Discover Buzz Aldrin’s Korean War origins

The 50th anniversary of the iconic Moon landing of 1969 has brought fresh attention to the astronauts of Apollo 11 who made that epic and iconic journey. Along with Neil Armstrong and Michael Collins, Edwin “Buzz” Aldrin was part of the Apollo 11 crew and was the second man to walk on the lunar surface. He acted as the lunar module pilot for the mission and his aviation skills were second to none. Although Aldrin is of course famous for his role in the very first manned Moon landing, he was not there by accident. As well as being the first astronaut with a doctoral degree, Aldrin was a highly experienced pilot in the US Air Force who served with distinction during the Korean War (1950-53).

Neil Armstrong’s iconic photograph of Aldrin walking on the Moon, 21 July 1969. Both astronauts served as fighter pilots during the Korean War

An able student, Aldrin entered the United States Military Academy at West Point in 1947 and graduated third in his class in June 1951 with a Bachelor of Science degree in mechanical engineering. By this time the Korean War was fully underway and Aldrin volunteered to join the US Air Force. Commissioned as second lieutenant, he trained as a jet fighter pilot and learned to fly the F-80 Shooting Star and F-86 Sabre.

Upon completing his training Aldrin was assigned to 16th Fighter-Interceptor Squadron and was based at Suwon Air Base south of Seoul, South Korea. Suwon had been captured by the North Korean Army in 1950. It was recaptured two months later before it was evacuated during the Chinese Third Phase Campaign of January 1951. The base’s buildings were destroyed during this period and although American forces recaptured it on 28 January 1951 it was in poor condition. Nevertheless, Suwon was extensively used for F-86 patrols along the Yalu River and “MiG Alley”. It was in this context that Aldrin saw active service in Korea from December 1952.

American F-86 Sabres are readied for combat at Suwon Air Base c.1952

Aldrin flew 66 combat missions in F-86 Sabres during the war and was credited with shooting down two MiG-15 enemy aircraft. His first aerial victory was on 14 May 1953 when he was flying south of the Yalu River. Two MiGs flew below and Aldrin opened fire on one of the aircraft. The MiG was shot down and Aldrin’s gun camera took footage of the enemy pilot ejecting from his damaged aeroplane. The dramatic images were published the following month in Life magazine.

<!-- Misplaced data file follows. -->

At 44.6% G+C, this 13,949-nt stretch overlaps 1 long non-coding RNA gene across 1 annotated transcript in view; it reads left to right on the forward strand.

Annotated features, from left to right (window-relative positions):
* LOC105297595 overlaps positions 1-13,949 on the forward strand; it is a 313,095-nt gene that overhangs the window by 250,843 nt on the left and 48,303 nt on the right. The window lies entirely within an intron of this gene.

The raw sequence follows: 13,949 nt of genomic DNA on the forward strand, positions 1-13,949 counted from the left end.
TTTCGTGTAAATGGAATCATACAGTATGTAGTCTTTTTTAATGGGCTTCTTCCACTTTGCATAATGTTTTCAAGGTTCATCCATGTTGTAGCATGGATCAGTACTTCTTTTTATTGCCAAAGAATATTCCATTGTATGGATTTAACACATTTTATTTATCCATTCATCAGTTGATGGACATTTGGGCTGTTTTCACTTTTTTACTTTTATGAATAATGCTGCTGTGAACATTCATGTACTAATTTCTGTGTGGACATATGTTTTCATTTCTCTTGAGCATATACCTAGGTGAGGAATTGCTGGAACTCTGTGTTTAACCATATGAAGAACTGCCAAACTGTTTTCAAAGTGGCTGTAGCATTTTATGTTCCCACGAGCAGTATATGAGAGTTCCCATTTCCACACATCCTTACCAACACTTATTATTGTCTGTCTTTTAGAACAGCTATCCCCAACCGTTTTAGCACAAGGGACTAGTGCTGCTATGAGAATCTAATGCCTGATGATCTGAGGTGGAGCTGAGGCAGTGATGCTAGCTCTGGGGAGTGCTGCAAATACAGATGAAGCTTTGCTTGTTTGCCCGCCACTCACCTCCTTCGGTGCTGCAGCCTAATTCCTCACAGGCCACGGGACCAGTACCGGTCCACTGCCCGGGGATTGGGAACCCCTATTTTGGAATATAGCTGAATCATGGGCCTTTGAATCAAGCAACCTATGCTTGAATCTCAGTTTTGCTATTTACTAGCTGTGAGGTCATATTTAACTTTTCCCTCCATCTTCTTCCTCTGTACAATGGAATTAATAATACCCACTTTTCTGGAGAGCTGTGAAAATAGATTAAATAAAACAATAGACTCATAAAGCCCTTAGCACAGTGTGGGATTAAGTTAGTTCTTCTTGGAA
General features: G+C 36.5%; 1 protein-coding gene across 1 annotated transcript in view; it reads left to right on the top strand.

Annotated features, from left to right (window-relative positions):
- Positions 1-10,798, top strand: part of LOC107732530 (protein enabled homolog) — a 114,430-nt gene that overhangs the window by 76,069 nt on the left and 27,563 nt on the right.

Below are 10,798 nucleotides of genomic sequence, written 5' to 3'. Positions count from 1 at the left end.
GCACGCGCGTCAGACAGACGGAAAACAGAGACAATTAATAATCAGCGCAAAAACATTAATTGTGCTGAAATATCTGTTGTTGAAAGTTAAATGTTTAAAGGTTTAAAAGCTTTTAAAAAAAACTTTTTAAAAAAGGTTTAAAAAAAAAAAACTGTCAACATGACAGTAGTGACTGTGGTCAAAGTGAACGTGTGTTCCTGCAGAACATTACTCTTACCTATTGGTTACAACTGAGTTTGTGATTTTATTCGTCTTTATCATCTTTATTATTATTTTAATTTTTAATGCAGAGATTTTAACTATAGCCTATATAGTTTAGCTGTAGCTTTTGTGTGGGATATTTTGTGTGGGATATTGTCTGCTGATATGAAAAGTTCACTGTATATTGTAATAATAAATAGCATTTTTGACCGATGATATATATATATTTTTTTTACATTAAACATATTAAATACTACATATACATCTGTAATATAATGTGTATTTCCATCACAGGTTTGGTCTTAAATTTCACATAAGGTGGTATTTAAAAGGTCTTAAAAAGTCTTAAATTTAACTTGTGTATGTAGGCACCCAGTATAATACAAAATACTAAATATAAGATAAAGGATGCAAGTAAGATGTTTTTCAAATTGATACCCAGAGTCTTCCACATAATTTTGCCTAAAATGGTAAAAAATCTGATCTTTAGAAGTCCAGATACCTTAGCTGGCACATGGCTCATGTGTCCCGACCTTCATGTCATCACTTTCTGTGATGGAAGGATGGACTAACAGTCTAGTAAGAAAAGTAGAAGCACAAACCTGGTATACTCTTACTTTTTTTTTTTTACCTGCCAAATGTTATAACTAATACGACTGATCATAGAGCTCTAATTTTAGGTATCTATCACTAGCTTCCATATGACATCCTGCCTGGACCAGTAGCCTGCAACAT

Aldrin’s gun camera footage of his first aerial victory. The pilot can be seen ejecting from his MiG-15

On 4 June 1953, just a few weeks after this incident, Aldrin achieved his second aerial victory. While accompanying American aircraft from 39th Fighter-Interceptor Squadron during an attack on a North Korean airbase, Aldrin’s F-86 could not keep up speed with his 39th counterparts. During the mission, a MiG approached Aldrin aircraft from above and they engaged in combat.

Using “scissor” dogfight manoeuvres, the two opposing aircraft each attempted to get behind the other. Aldrin managed to get behind the MiG first but his gun sight jammed in the process. He instead sighted his gun manually and fired at the MiG before pulling out of the clash at low altitude. His shots had hit their mark and Aldrin saw the pilot eject although he was not sure whether there had been enough time for the parachute to open.

Aldrin in the cockpit of his F-86 Sabre after shooting down one of his two MiG-15 aerial victories

Aldrin completed his tour of Korea in December 1953 and was awarded two Distinguished Flying Crosses and three Air Medals for his service. He went on to become an aerial gunnery instructor and later flew F-100 Super Sabres that were armed with nuclear weapons in Germany. Aldrin’s active service in the US Air Force greatly contributed to his being selected as an astronaut for NASA in October 1963.

Applicants were required to have extensive test pilot experience or 1,000 hours of flying time in jet aircraft. Although he was not a test pilot, Aldrin had more than enough of the required jet experience. Since joining the air force, he had accumulated over 2,500 hours of flying time, 2,200 of which were in jets. 66 combat missions would have significantly contributed to this tally. Like his fellow air veteran Neil Armstrong; the Korean War was an important first step for Aldrin’s journey to the Moon.

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